Tunney cut him off. "You're in no position to make waves, Detective," he said. "You were in the same squad with Phil Krause and Greg Jennings, you worked Calvin Marshall's case, too."
"I'm aware of that, sir," Jim replied.
"I wouldn't want that information to end up in the hands of – certain people," Tunney observed. "We wouldn't want them to get the wrong idea, would we?"
Jim nodded grimly. "So that's how it is."
"Yes," Tunney confirmed, "that's how it is. We understand each other, right?"
"All right. That's all, Detective."
Jim stood up, grasped Hank's harness, and left the Chief's office without another word.
Sitting in the unmarked on the way back to the 8th Precinct, Jim considered what had just happened. Tunney's swift damage control didn't surprise him. He knew how these things worked. The Department couldn't take another hit to its public image. But Tunney was wrong about him – he wouldn't break ranks over this. No matter what happened ten years ago, Calvin killed a cop. He had to pay for that. Still, it rankled that Krause was getting off so easy. And he would have to be careful not to get sideways with Tunney. He hadn't been part of Krause's dirty schemes, but guilt by association was a powerful weapon. He shrugged. He never expected it to be easy.
Marty was the first to spot Jim and Hank returning to the squad. "Hey, Jim," he asked, "what'd the Chief want? You getting transferred again?"
Jim released Hank and stopped next to Marty's desk. "Nope." He shook his head, then added, with a little grin, "Sorry to disappoint you."
"Just keeping hope alive," Marty shot back. "So what was that about?"
Jim ignored the question and resumed walking to his desk. After he found his chair and sat down, he scratched Hank's ears, then reached for his earpiece and went back to work on the report which had been interrupted by the call from the Chief's office. Karen looked at him curiously but said nothing. Marty gave Tom a knowing look and pointed at him. Tom rolled his eyes resignedly.
As the end of the tour approached, Fisk came out of his office, looking solemn.
Karen noticed him first. "What's up, boss?" she asked.
Fisk crossed the room and sat on the desk next to Jim's before he answered. Finally he said, "Corrections just called. Calvin Marshall's dead."
Jim sat up straight. "Dead?" he asked. "How?"
"He got shanked in the day room of his module at Rikers," Fisk said. "Forty guys, and no one saw anything." He shook his head.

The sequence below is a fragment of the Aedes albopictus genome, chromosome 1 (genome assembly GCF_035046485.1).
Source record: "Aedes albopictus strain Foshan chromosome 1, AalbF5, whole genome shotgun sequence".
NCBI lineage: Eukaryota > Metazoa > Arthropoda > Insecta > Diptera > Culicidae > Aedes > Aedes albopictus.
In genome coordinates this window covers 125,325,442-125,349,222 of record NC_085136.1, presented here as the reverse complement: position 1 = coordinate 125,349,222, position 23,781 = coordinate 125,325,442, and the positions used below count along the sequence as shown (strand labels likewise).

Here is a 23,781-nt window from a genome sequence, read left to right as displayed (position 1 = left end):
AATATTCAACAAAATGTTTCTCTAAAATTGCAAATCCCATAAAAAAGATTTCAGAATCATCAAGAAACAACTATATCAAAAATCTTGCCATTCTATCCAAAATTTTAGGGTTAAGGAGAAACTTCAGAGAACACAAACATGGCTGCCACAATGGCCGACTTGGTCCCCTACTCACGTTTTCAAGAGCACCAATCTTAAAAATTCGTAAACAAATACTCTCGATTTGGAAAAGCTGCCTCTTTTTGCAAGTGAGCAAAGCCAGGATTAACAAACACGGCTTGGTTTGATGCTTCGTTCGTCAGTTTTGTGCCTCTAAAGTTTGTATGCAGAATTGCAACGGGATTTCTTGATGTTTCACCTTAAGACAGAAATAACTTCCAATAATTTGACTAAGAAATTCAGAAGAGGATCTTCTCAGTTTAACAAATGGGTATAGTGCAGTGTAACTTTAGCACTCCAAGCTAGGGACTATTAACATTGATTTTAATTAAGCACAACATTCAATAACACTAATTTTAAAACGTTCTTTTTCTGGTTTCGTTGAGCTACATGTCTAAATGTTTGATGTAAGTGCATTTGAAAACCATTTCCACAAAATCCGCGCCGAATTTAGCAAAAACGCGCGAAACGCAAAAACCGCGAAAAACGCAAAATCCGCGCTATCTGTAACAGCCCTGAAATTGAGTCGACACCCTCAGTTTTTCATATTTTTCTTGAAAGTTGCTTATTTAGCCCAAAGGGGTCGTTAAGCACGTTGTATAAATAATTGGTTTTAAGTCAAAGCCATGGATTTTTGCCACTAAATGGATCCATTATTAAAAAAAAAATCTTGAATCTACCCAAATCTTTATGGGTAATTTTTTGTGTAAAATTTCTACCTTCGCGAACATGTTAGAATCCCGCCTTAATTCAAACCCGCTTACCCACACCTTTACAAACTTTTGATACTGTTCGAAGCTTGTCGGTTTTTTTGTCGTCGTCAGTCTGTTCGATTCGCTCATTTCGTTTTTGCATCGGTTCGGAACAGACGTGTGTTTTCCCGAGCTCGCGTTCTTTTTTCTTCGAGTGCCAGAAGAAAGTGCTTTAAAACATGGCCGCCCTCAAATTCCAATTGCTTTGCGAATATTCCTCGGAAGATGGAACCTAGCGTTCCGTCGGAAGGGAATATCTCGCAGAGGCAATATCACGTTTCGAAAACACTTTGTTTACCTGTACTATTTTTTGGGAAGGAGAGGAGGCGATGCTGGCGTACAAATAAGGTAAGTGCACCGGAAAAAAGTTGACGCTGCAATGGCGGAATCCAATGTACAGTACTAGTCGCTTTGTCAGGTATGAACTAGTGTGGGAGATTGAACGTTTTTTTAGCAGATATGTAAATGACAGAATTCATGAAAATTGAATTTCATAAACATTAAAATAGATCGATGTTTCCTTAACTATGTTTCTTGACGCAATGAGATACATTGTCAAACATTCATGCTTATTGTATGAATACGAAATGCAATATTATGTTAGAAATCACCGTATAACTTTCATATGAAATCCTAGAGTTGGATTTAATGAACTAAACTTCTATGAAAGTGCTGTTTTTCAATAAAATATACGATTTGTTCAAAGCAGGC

"Yeah," Marty said, "and it's not like Corrections is gonna bust their tails finding out who offed a cop killer."
"You got that right," Tom agreed.
"Damn," Jim muttered. He turned away from the others and bowed his head.
Fisk glanced at him, frowning, then said, "You can call it a day when you finish up your fives." He stood and returned to his office, closing the door behind him.
The end of the tour finally arrived. Jim headed for the subway, but instead of taking the train home to Brooklyn, he went uptown, to Cat's apartment on the Upper East Side. He and Christie needed to talk – and it was time to get her away from Cat.
Cat opened the apartment door partway in response to Jim's knock, then stopped when she saw him and Hank. "I told you not to come here," she said, "she doesn't want to see you."
Before Jim could answer, Christie's voice came from behind her sister. "It's all right, Cat."
Cat turned toward her. "Christie – " she began.
"I said it's all right," Christie repeated more firmly.
Cat gave an exaggerated sigh. "Suit yourself." She opened the door all the way and stepped back grudgingly to allow Jim and Hank to enter.
"Hey," Jim said.
"Hey," Christie answered him, then turned toward her sister. "Would you excuse us, please, Cat?"
Cat didn't reply, but Jim heard her footsteps leaving the room.
"Did Cat give you my message?' he asked.
"Yes. She told me."
He smiled at her, a little tentatively, before asking, "So how's that 'forgetting' thing working out for you?"
"Not very well," she admitted.
"Christie, I – " he began.
"Jimmy, I – " she began simultaneously. After an awkward pause, she said, "You first."
Jim bit his lip and turned away from her. When he turned to face her again, he said, "Cat said you were – hurting, you'd been hurting for a while, but I couldn't see it. Was she right?"
Christie looked away, uncertain how to answer him. Finally she said, "Yes – and no." In response to Jim's questioning expression, she explained, "I wasn't hurting, not like I was before. But there are some things you never really get over. You just try to put them behind you and move on. I thought I'd done that, but – maybe I haven't, not really. . . and then when you lied to me about the case – it all came back to me. I couldn't be with you, I had to get away."
Jim bowed his head. When he raised his head, he said, "I'm – sorry. I know how important me being honest is to you. I just – sometimes there are things about my job you don't need to know – you know, the ugly stuff."
"I understand you want to shield me from the ugly parts of your job," she told him. "But you can't – not really. And even if you could, you can't protect me by lying to me."
"Do you have any idea how hard it was for me to trust you again, after – ?" she asked.
Jim nodded gravely. "I do."
Christie was about to snap back that he couldn't possibly know, but she stopped herself. Of course he knew. Trust had never come easily to Jim. His work as a cop had made it even harder for him to trust. But losing his sight had forced him to trust other people – sometimes total strangers – to tell him about things he couldn't see for himself. She sighed, then said, "I know." She reached out and rubbed his shoulder.
He held out his hand and said, "Come home with me – please."
She looked at her husband closely while she considered her decision. Finally she took his hand and said, "Let's go home."